In the same article, Carter Malakasian, a top advisor to senior military officers in Afghanistan, argues the main lesson learned from the past two decades of U.S involvement in Afghanistan is that changing culture, countering corruption, and building sustainable institutions takes a long time.

President Biden reiterated that the reasons for military engagement in Afghanistan remain the same, Afghanistan must never again be used as a launching pad for terrorist attacks against the U.S. The terrorist network Al-Qaeda have been significantly reduced in capabilities within Afghanistan for some time.

The end of a war or the birth of a remote one?

The Secretary of Defence Lloyd Austin announced in Brussels that the Pentagon was planning to reposition U.S forces in the region, however, he declined to comment further on these plans. According to the New York Times, U.S officials are exploring basing rights and other agreements with nearby countries such as Tajikistan, Kazakhstan and Uzbekistan. The article discusses the Pentagon’s plan to deploy a less visible force, which will remain active in the region remotely to prevent the resurgence of terrorism in Afghanistan. This less visible force will rely more heavily on remote technology for surveillance and airstrikes, while deploying elite special forces for specific missions in the region. The withdrawal of troops from Afghanistan, coupled with the relocation of bases to neighboring countries align with the increasingly prevalent shift to liquid warfare, which have been described by IRW founders Dr. Prof. Jolle Demmers and Dr. Lauren Gould in their article An Assemblage approach to liquid warfare: AFRICOM and the ‘hunt’ for Joseph Kony.

In this article Demmers and Gould describe liquid warfare as “A form of military interventionism that shuns direct control of territory and populations and its cumbersome order-building and order-maintaining responsibilities, focusing instead on ‘shaping’ the international security environment through remote technology, flexible operations and military-to-military partnerships” (Demmers and Gould, 2018).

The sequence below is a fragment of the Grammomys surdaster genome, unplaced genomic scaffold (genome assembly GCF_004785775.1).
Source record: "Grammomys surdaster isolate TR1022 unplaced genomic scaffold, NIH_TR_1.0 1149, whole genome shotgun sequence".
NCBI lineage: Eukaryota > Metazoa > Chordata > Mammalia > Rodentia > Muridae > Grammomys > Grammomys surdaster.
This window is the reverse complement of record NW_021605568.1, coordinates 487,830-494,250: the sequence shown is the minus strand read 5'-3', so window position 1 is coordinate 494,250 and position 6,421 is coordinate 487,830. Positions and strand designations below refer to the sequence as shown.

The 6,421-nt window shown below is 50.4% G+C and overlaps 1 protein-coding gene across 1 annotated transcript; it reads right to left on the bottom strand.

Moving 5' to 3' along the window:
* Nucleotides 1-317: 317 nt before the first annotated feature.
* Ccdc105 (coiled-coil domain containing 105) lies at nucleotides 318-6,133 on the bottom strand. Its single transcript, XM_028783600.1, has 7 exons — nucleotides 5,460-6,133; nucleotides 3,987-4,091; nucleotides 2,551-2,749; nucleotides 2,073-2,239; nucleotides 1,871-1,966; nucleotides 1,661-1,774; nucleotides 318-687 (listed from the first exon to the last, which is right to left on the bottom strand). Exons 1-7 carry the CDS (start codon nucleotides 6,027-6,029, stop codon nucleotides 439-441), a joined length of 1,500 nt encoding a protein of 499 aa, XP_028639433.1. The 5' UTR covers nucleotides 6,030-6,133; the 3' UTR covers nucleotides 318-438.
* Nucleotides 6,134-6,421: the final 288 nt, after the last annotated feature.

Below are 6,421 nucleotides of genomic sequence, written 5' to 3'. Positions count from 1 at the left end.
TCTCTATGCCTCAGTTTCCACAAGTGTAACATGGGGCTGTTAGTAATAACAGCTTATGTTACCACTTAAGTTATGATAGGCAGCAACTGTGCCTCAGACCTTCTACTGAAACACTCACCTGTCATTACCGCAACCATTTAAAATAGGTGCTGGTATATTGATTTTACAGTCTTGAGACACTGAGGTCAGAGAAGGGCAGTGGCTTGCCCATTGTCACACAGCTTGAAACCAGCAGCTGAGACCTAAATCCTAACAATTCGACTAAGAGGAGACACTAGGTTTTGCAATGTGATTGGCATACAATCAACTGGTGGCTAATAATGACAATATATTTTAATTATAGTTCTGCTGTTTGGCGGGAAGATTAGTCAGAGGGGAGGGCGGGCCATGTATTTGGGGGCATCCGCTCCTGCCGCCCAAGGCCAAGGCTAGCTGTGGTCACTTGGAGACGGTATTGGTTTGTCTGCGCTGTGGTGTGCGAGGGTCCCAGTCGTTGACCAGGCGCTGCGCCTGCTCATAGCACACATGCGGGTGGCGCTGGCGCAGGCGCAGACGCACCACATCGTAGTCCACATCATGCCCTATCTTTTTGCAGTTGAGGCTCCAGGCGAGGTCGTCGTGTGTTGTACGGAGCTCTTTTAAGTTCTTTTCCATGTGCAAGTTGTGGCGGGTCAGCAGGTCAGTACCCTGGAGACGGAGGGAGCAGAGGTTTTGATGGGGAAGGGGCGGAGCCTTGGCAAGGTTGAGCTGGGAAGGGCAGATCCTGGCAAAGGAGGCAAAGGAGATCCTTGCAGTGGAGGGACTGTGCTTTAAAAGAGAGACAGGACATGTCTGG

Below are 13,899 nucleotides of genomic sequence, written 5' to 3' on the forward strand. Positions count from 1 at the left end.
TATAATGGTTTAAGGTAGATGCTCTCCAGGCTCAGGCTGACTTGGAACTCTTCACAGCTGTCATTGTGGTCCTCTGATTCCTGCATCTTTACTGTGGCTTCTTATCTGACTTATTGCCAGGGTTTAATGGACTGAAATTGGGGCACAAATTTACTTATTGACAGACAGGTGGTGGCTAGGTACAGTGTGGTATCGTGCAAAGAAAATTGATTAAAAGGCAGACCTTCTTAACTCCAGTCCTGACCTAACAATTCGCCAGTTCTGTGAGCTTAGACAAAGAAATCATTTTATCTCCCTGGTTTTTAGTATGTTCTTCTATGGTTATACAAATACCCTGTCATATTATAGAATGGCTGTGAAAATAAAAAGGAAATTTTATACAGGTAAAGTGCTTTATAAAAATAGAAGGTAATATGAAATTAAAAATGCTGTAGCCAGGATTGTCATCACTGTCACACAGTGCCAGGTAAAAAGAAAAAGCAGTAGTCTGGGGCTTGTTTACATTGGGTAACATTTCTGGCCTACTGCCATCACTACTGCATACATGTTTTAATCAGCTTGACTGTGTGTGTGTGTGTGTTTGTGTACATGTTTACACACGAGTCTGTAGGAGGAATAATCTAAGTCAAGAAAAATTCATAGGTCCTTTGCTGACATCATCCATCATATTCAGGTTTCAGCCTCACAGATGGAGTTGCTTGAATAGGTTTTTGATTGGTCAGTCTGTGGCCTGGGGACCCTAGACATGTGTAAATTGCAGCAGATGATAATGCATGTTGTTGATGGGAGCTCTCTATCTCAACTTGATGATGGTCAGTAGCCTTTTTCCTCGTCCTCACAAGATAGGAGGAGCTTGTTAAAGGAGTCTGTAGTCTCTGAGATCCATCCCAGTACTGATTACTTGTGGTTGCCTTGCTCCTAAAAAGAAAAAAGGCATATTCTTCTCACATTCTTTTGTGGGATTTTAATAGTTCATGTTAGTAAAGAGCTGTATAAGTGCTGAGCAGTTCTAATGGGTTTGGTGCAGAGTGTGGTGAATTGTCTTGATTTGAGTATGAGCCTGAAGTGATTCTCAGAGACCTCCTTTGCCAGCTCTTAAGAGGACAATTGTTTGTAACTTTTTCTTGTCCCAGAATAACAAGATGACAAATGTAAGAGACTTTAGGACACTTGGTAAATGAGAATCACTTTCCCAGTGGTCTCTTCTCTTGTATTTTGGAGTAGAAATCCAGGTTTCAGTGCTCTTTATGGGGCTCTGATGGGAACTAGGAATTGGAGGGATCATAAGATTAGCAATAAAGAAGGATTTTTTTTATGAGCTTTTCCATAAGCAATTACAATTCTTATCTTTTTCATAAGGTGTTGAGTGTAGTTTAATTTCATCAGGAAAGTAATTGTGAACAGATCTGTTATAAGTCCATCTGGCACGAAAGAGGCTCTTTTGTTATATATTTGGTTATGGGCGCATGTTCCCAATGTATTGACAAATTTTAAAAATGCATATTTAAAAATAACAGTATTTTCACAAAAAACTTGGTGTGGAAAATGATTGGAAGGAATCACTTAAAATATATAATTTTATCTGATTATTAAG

The change in U.S military tactics has been visible in Afghanistan for some time. Since 2012, the U.S forces have replaced large scale deployment of troops with more light-footprint missions, attempting to support Afghan forces as they lead the fight against the Taliban, with the training of hundreds of thousands of Afghan security forces and supporting airstrikes. The relocation of U.S forces outside of Afghanistan can be seen as a part of this bigger transition which had already begun with an increased reliance on remote warfare tactics.

Another aspect of the turn to remote military operations, is the domestic audience of western countries. In their chapter “The Remote Warfare Paradox: Democracies, Risk Aversion and Military Engagement,” Demmers and Gould argue that the public are less engaged in the violent realities of war, and less likely to ensure accountability and transparency for their military’s actions abroad, if less of their troops are on the ground in war-zones. For these domestic audiences, the devastating violence of wars waged in their name, is made visible through the return of troops in ‘body-bags’ (Demmers and Gould, 2020). Demmers and Gould argue one of the reasons for the turn to remote warfare is democratic risk-aversion: through the waging of war from a distance, those in power have engaged in a strategy of risk-management, transferring risk from their own soldiers, to combatants and civilians on the ground. Therefore, the devastation caused by their actions often goes unnoticed by their domestic public.

The political implications of the turn to remote warfare tactics is evident in the statement by Carter Malakasian about the war in Afghanistan. Malakasian, who was quoted earlier, told the Washington Post that commanders should take a different approach to fighting wars in the future, substituting large numbers of troops on the ground for smaller, less visible presences that are more likely to be politically palatable over the long term.